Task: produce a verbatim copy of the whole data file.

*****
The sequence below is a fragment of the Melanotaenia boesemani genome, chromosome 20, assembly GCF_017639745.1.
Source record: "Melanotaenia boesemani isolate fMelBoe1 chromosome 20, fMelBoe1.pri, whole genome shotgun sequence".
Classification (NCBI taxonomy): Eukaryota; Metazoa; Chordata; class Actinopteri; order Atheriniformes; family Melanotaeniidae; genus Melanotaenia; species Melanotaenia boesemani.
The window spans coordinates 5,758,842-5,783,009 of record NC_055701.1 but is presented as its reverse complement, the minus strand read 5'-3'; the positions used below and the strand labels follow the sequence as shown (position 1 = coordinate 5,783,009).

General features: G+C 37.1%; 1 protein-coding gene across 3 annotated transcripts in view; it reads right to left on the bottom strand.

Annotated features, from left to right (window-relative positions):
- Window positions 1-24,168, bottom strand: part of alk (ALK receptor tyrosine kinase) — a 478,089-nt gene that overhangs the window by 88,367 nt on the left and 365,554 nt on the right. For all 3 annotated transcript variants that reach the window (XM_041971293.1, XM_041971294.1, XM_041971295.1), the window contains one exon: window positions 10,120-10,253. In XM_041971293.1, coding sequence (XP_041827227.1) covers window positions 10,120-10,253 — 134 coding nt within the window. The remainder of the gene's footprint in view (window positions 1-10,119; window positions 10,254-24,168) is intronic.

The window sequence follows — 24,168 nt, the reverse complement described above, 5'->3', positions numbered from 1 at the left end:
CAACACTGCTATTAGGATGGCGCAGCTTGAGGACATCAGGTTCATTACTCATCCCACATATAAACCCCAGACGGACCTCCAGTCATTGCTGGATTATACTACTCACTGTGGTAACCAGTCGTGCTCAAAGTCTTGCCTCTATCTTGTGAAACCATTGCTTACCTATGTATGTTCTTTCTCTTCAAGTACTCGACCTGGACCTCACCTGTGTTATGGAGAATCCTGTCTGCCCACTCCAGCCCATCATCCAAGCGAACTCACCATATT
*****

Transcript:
The sequence below is a fragment of the Melanotaenia boesemani genome, chromosome 20, assembly GCF_017639745.1.
Source record: "Melanotaenia boesemani isolate fMelBoe1 chromosome 20, fMelBoe1.pri, whole genome shotgun sequence".
Classification (NCBI taxonomy): Eukaryota; Metazoa; Chordata; class Actinopteri; order Atheriniformes; family Melanotaeniidae; genus Melanotaenia; species Melanotaenia boesemani.
The window spans coordinates 5,758,842-5,783,009 of record NC_055701.1 but is presented as its reverse complement, the minus strand read 5'-3'; the positions used below and the strand labels follow the sequence as shown (position 1 = coordinate 5,783,009).

General features: G+C 37.1%; 1 protein-coding gene across 3 annotated transcripts in view; it reads right to left on the bottom strand.

Annotated features, from left to right (window-relative positions):
- Window positions 1-24,168, bottom strand: part of alk (ALK receptor tyrosine kinase) — a 478,089-nt gene that overhangs the window by 88,367 nt on the left and 365,554 nt on the right. For all 3 annotated transcript variants that reach the window (XM_041971293.1, XM_041971294.1, XM_041971295.1), the window contains one exon: window positions 10,120-10,253. In XM_041971293.1, coding sequence (XP_041827227.1) covers window positions 10,120-10,253 — 134 coding nt within the window. The remainder of the gene's footprint in view (window positions 1-10,119; window positions 10,254-24,168) is intronic.

The window sequence follows — 24,168 nt, the reverse complement described above, 5'->3', positions numbered from 1 at the left end:
CAACACTGCTATTAGGATGGCGCAGCTTGAGGACATCAGGTTCATTACTCATCCCACATATAAACCCCAGACGGACCTCCAGTCATTGCTGGATTATACTACTCACTGTGGTAACCAGTCGTGCTCAAAGTCTTGCCTCTATCTTGTGAAACCATTGCTTACCTATGTATGTTCTTTCTCTTCAAGTACTCGACCTGGACCTCACCTGTGTTATGGAGAATCCTGTCTGCCCACTCCAGCCCATCATCCAAGCGAACTCACCATATT